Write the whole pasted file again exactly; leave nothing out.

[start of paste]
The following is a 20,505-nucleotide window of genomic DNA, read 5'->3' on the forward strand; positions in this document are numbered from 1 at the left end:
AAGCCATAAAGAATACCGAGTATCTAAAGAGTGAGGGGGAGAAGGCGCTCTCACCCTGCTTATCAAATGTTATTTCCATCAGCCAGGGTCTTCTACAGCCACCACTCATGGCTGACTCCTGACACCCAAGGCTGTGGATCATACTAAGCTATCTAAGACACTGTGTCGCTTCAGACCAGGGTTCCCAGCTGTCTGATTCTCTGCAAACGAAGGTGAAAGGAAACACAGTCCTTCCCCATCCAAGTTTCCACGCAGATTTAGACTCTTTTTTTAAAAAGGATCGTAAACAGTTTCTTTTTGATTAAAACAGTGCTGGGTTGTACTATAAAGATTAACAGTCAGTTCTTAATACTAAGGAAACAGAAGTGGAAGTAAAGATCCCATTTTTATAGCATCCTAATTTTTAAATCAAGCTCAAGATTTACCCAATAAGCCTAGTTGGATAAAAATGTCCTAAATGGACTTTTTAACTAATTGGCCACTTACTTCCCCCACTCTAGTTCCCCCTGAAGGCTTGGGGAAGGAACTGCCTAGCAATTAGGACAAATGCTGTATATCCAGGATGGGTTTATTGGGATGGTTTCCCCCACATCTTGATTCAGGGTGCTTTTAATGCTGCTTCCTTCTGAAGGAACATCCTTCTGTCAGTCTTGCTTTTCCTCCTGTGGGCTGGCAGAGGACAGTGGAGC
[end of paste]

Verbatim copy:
The following is a 20,505-nucleotide window of genomic DNA, read 5'->3' on the forward strand; positions in this document are numbered from 1 at the left end:
AAGCCATAAAGAATACCGAGTATCTAAAGAGTGAGGGGGAGAAGGCGCTCTCACCCTGCTTATCAAATGTTATTTCCATCAGCCAGGGTCTTCTACAGCCACCACTCATGGCTGACTCCTGACACCCAAGGCTGTGGATCATACTAAGCTATCTAAGACACTGTGTCGCTTCAGACCAGGGTTCCCAGCTGTCTGATTCTCTGCAAACGAAGGTGAAAGGAAACACAGTCCTTCCCCATCCAAGTTTCCACGCAGATTTAGACTCTTTTTTTAAAAAGGATCGTAAACAGTTTCTTTTTGATTAAAACAGTGCTGGGTTGTACTATAAAGATTAACAGTCAGTTCTTAATACTAAGGAAACAGAAGTGGAAGTAAAGATCCCATTTTTATAGCATCCTAATTTTTAAATCAAGCTCAAGATTTACCCAATAAGCCTAGTTGGATAAAAATGTCCTAAATGGACTTTTTAACTAATTGGCCACTTACTTCCCCCACTCTAGTTCCCCCTGAAGGCTTGGGGAAGGAACTGCCTAGCAATTAGGACAAATGCTGTATATCCAGGATGGGTTTATTGGGATGGTTTCCCCCACATCTTGATTCAGGGTGCTTTTAATGCTGCTTCCTTCTGAAGGAACATCCTTCTGTCAGTCTTGCTTTTCCTCCTGTGGGCTGGCAGAGGACAGTGGAGC